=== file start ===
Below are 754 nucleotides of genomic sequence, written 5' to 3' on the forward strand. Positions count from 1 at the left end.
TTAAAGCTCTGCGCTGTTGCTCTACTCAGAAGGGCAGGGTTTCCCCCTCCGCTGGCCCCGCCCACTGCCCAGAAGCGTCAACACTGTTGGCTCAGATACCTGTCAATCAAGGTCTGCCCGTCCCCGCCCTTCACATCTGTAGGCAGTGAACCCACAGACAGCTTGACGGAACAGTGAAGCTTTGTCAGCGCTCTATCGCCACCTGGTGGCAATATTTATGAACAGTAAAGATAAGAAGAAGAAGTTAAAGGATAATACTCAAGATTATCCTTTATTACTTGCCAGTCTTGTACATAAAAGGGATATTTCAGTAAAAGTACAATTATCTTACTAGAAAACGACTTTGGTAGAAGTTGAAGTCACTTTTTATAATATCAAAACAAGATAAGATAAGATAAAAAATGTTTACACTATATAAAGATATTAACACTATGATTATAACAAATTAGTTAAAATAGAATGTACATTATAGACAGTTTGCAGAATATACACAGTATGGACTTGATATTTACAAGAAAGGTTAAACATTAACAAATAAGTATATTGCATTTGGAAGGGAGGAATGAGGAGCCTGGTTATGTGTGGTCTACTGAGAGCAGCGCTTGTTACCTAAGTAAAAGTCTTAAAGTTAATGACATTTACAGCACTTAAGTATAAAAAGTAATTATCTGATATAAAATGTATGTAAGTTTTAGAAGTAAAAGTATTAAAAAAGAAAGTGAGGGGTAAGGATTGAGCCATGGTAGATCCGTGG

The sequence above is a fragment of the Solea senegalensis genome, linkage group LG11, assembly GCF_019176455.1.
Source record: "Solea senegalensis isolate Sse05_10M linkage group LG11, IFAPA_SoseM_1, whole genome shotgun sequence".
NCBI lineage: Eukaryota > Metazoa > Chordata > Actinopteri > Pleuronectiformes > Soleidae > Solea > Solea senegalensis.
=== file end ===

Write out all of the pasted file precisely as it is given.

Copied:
Below are 754 nucleotides of genomic sequence, written 5' to 3' on the forward strand. Positions count from 1 at the left end.
TTAAAGCTCTGCGCTGTTGCTCTACTCAGAAGGGCAGGGTTTCCCCCTCCGCTGGCCCCGCCCACTGCCCAGAAGCGTCAACACTGTTGGCTCAGATACCTGTCAATCAAGGTCTGCCCGTCCCCGCCCTTCACATCTGTAGGCAGTGAACCCACAGACAGCTTGACGGAACAGTGAAGCTTTGTCAGCGCTCTATCGCCACCTGGTGGCAATATTTATGAACAGTAAAGATAAGAAGAAGAAGTTAAAGGATAATACTCAAGATTATCCTTTATTACTTGCCAGTCTTGTACATAAAAGGGATATTTCAGTAAAAGTACAATTATCTTACTAGAAAACGACTTTGGTAGAAGTTGAAGTCACTTTTTATAATATCAAAACAAGATAAGATAAGATAAAAAATGTTTACACTATATAAAGATATTAACACTATGATTATAACAAATTAGTTAAAATAGAATGTACATTATAGACAGTTTGCAGAATATACACAGTATGGACTTGATATTTACAAGAAAGGTTAAACATTAACAAATAAGTATATTGCATTTGGAAGGGAGGAATGAGGAGCCTGGTTATGTGTGGTCTACTGAGAGCAGCGCTTGTTACCTAAGTAAAAGTCTTAAAGTTAATGACATTTACAGCACTTAAGTATAAAAAGTAATTATCTGATATAAAATGTATGTAAGTTTTAGAAGTAAAAGTATTAAAAAAGAAAGTGAGGGGTAAGGATTGAGCCATGGTAGATCCGTGG

The sequence above is a fragment of the Solea senegalensis genome, linkage group LG11, assembly GCF_019176455.1.
Source record: "Solea senegalensis isolate Sse05_10M linkage group LG11, IFAPA_SoseM_1, whole genome shotgun sequence".
NCBI lineage: Eukaryota > Metazoa > Chordata > Actinopteri > Pleuronectiformes > Soleidae > Solea > Solea senegalensis.